The gospel is…the word about Jesus Christ and what he did for us in order to restore us to a right relationship with God. – Graeme Goldsworthy

Thursday, February 23, 2012

The Gospel, Suffering, and (Greater) Joy

When I read this to my wife last night before we fell asleep, we both could not help being grabbed by the triumph and brilliance of its truth. Read it slowly. Devotionally. And let this certainty bring you comfort: our suffering only exponentially increases our joy – now and forever – in the God of our redemption.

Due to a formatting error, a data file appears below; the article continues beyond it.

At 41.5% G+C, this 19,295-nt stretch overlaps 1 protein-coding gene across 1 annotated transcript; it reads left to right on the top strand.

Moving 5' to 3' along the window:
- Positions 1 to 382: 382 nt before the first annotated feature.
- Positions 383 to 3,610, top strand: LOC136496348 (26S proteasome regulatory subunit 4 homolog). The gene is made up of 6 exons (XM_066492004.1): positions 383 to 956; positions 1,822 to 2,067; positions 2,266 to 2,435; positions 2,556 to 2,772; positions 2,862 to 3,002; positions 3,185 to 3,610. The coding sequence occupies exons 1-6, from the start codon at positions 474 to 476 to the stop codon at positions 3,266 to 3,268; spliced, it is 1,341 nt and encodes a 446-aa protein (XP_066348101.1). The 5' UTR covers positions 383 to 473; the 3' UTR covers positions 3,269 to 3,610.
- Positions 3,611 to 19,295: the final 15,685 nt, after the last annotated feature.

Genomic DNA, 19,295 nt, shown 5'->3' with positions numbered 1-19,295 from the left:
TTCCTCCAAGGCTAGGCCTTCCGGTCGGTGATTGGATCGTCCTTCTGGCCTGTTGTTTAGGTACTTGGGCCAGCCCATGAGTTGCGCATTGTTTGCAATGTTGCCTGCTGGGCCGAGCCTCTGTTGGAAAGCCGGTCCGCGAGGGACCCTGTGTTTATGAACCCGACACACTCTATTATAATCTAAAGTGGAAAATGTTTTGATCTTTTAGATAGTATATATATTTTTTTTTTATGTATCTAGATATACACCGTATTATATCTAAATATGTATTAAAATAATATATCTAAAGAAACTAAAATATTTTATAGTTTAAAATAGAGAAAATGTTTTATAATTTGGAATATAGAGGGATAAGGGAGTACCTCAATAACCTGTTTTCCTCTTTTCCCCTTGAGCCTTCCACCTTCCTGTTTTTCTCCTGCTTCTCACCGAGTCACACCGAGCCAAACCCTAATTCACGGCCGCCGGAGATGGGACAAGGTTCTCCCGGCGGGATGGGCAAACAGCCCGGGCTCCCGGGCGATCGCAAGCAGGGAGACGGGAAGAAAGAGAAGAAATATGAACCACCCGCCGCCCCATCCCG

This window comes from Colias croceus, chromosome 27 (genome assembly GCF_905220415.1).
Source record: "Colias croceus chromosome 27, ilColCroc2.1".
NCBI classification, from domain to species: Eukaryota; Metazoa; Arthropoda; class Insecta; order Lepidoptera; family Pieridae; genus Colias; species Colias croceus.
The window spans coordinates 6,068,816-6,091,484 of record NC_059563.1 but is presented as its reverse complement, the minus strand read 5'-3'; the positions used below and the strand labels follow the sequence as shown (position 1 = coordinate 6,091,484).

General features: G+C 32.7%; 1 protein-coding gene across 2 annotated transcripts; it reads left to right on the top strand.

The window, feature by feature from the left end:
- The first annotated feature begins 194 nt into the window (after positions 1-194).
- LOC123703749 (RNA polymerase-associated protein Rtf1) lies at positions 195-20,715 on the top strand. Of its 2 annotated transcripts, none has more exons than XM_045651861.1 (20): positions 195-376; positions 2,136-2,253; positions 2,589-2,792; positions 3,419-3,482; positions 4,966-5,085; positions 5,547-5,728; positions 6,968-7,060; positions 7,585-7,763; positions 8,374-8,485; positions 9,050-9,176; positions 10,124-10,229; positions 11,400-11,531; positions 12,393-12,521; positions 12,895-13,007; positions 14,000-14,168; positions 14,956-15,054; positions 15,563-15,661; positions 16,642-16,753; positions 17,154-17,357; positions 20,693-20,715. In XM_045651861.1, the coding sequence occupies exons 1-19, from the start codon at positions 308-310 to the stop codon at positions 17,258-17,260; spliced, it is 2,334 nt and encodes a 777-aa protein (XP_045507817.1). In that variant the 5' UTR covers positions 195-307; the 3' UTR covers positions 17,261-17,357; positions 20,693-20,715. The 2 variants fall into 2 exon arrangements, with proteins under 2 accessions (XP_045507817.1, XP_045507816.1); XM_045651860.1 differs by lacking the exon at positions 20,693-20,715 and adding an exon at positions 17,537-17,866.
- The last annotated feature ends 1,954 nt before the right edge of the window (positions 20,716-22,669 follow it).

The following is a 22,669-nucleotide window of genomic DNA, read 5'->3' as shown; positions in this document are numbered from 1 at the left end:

God permits Satan to rule in order to glorify His name in the recovery of His elect children, snatching them from the grasp of this ruling demon. When this war is finished, how glorious will be the name of God! He came into the battle when this enemy claimed every man, body and mind and heart. Not a one of all the offspring of Adam offered to volunteer in the service of God. Then, as He willed, God made certain chosen ones willing in the day of His power (Ps. 110:3). In the end every creature shall magnify the name of God: for His workmanship in creating Heaven and the earth; for His providence in preserving His elect; for His power in giving the saints new life, the new heart, and the faith to become sons of God through Christ. And this new creation, this new babe of grace, is then enabled to beat the Devil out of the field and cause him to flee (James 4:7). By introducing Adam to sin, Satan was able to drive him out of Paradise. But God’s children will drive the Devil out of this world into the Lake of Fire. And all works and events will empty themselves into one great swelling redemption. If God had not permitted Satan to take His elect ones prisoners (Eph. 2.1), they would not have been able to enter Heaven with such acclamations of triumph. There are three expressions of great joy on the Scripture: the joy of a woman after she travails; the joy of harvest; and the joy of one that divides the spoil. These exultations come with sadness: the pain and tears of the travailing woman; the fear of failure of the farmer; the perils and wounds of the soldier. But at the last they are paid for all, the remembrance of their past sorrows feeding their presents joys. If Christ had come and entered into affinity with our nature, and had returned peaceably with us to Heaven, finding no resistance, what then? It would have been an admirable love; it would have afforded the joy of marriage. But how much more joyful is the nuptial song we sing because He came as a conqueror, who rescued His bride from the vicious rulership of Satan, snatching them from the very chambers of hell, as he led captivity captive and gave gifts to men (Eph. 4:8). – William Gurnall, The Christian in Complete Armor in The Fifty Greatest Christian Classics, Vol. 2 (48), emphasis mine

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